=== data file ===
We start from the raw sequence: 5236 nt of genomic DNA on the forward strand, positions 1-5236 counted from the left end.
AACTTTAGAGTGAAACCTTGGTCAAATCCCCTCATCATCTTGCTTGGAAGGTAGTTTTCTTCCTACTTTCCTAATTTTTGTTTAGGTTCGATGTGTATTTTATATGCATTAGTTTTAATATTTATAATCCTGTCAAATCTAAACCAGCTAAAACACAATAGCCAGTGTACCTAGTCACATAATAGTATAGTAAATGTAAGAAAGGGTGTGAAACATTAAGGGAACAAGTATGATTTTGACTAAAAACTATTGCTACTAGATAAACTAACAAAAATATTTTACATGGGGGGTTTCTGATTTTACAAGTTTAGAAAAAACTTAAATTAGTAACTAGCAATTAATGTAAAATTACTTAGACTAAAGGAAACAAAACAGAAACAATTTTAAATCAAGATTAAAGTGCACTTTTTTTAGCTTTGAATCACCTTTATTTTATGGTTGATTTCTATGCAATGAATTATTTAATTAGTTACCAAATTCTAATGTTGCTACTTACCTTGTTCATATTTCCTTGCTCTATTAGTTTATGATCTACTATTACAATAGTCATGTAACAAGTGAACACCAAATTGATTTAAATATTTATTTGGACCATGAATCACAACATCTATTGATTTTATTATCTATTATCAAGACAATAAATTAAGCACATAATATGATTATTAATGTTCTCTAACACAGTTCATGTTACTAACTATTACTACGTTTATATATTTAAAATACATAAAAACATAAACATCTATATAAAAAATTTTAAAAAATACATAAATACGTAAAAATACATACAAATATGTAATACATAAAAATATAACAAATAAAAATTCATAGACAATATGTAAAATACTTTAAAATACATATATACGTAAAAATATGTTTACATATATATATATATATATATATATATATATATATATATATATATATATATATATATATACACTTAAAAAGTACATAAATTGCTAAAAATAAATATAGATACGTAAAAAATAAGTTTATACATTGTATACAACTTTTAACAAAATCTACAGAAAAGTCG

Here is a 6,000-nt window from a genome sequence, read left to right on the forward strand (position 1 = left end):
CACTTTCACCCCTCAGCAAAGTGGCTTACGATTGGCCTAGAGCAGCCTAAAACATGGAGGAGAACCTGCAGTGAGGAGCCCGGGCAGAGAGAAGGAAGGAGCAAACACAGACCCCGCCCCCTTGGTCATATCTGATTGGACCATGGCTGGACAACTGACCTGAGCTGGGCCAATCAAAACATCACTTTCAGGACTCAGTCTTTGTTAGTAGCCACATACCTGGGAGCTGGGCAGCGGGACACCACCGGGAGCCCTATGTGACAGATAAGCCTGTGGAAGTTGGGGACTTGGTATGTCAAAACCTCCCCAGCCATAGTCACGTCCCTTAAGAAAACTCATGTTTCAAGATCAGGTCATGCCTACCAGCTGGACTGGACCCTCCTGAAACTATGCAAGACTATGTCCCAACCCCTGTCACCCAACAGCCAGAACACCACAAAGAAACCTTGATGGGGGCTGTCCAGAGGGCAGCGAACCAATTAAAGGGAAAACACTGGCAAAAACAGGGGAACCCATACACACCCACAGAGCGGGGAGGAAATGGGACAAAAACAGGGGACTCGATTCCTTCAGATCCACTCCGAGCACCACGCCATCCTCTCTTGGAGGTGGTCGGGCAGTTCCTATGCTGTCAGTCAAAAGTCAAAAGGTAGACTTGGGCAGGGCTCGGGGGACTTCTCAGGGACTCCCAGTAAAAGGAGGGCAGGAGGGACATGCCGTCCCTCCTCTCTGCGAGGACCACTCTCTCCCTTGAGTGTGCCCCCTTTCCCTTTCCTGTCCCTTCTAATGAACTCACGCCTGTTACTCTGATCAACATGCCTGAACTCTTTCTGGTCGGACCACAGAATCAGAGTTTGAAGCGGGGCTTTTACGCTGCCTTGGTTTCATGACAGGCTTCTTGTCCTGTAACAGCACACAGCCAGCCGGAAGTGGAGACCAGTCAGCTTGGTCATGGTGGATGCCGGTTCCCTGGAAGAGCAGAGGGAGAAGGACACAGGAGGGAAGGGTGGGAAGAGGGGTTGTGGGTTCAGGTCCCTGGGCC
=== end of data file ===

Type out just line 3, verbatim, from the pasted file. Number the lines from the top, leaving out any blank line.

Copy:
Here is a 6,000-nt window from a genome sequence, read left to right on the forward strand (position 1 = left end):